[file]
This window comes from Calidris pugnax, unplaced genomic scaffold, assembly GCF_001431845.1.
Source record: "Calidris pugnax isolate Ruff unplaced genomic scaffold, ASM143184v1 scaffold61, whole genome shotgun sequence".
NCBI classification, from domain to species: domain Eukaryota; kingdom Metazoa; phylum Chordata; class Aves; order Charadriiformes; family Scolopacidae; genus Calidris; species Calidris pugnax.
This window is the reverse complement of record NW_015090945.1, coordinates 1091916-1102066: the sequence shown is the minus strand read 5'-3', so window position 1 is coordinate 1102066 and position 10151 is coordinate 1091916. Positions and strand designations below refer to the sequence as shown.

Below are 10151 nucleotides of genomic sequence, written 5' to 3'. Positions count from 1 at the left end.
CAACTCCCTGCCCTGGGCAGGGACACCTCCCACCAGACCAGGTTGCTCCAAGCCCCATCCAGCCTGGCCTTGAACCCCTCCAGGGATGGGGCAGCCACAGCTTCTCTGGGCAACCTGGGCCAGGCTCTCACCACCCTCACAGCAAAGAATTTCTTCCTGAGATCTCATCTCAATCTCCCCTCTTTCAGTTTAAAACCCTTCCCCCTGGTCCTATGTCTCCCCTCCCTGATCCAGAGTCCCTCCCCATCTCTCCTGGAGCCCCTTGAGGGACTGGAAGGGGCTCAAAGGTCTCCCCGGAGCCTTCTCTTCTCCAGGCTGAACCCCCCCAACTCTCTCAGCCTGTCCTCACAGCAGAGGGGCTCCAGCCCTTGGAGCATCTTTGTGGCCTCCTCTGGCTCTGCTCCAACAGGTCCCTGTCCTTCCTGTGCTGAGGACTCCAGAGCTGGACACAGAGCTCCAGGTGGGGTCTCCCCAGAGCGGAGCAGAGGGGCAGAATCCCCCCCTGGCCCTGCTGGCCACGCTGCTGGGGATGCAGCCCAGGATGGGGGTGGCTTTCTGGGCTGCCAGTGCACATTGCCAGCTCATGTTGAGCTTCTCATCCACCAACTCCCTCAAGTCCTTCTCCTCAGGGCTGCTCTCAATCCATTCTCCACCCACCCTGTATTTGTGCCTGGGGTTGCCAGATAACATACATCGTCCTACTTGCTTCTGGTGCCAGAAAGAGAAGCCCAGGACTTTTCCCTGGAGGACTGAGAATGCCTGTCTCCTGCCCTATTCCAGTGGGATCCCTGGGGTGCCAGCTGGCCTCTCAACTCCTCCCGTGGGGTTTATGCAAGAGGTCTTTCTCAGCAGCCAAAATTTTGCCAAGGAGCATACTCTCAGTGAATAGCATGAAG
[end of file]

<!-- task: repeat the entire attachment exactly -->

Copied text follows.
This window comes from Calidris pugnax, unplaced genomic scaffold, assembly GCF_001431845.1.
Source record: "Calidris pugnax isolate Ruff unplaced genomic scaffold, ASM143184v1 scaffold61, whole genome shotgun sequence".
NCBI classification, from domain to species: domain Eukaryota; kingdom Metazoa; phylum Chordata; class Aves; order Charadriiformes; family Scolopacidae; genus Calidris; species Calidris pugnax.
This window is the reverse complement of record NW_015090945.1, coordinates 1091916-1102066: the sequence shown is the minus strand read 5'-3', so window position 1 is coordinate 1102066 and position 10151 is coordinate 1091916. Positions and strand designations below refer to the sequence as shown.

Below are 10151 nucleotides of genomic sequence, written 5' to 3'. Positions count from 1 at the left end.
CAACTCCCTGCCCTGGGCAGGGACACCTCCCACCAGACCAGGTTGCTCCAAGCCCCATCCAGCCTGGCCTTGAACCCCTCCAGGGATGGGGCAGCCACAGCTTCTCTGGGCAACCTGGGCCAGGCTCTCACCACCCTCACAGCAAAGAATTTCTTCCTGAGATCTCATCTCAATCTCCCCTCTTTCAGTTTAAAACCCTTCCCCCTGGTCCTATGTCTCCCCTCCCTGATCCAGAGTCCCTCCCCATCTCTCCTGGAGCCCCTTGAGGGACTGGAAGGGGCTCAAAGGTCTCCCCGGAGCCTTCTCTTCTCCAGGCTGAACCCCCCCAACTCTCTCAGCCTGTCCTCACAGCAGAGGGGCTCCAGCCCTTGGAGCATCTTTGTGGCCTCCTCTGGCTCTGCTCCAACAGGTCCCTGTCCTTCCTGTGCTGAGGACTCCAGAGCTGGACACAGAGCTCCAGGTGGGGTCTCCCCAGAGCGGAGCAGAGGGGCAGAATCCCCCCCTGGCCCTGCTGGCCACGCTGCTGGGGATGCAGCCCAGGATGGGGGTGGCTTTCTGGGCTGCCAGTGCACATTGCCAGCTCATGTTGAGCTTCTCATCCACCAACTCCCTCAAGTCCTTCTCCTCAGGGCTGCTCTCAATCCATTCTCCACCCACCCTGTATTTGTGCCTGGGGTTGCCAGATAACATACATCGTCCTACTTGCTTCTGGTGCCAGAAAGAGAAGCCCAGGACTTTTCCCTGGAGGACTGAGAATGCCTGTCTCCTGCCCTATTCCAGTGGGATCCCTGGGGTGCCAGCTGGCCTCTCAACTCCTCCCGTGGGGTTTATGCAAGAGGTCTTTCTCAGCAGCCAAAATTTTGCCAAGGAGCATACTCTCAGTGAATAGCATGAAG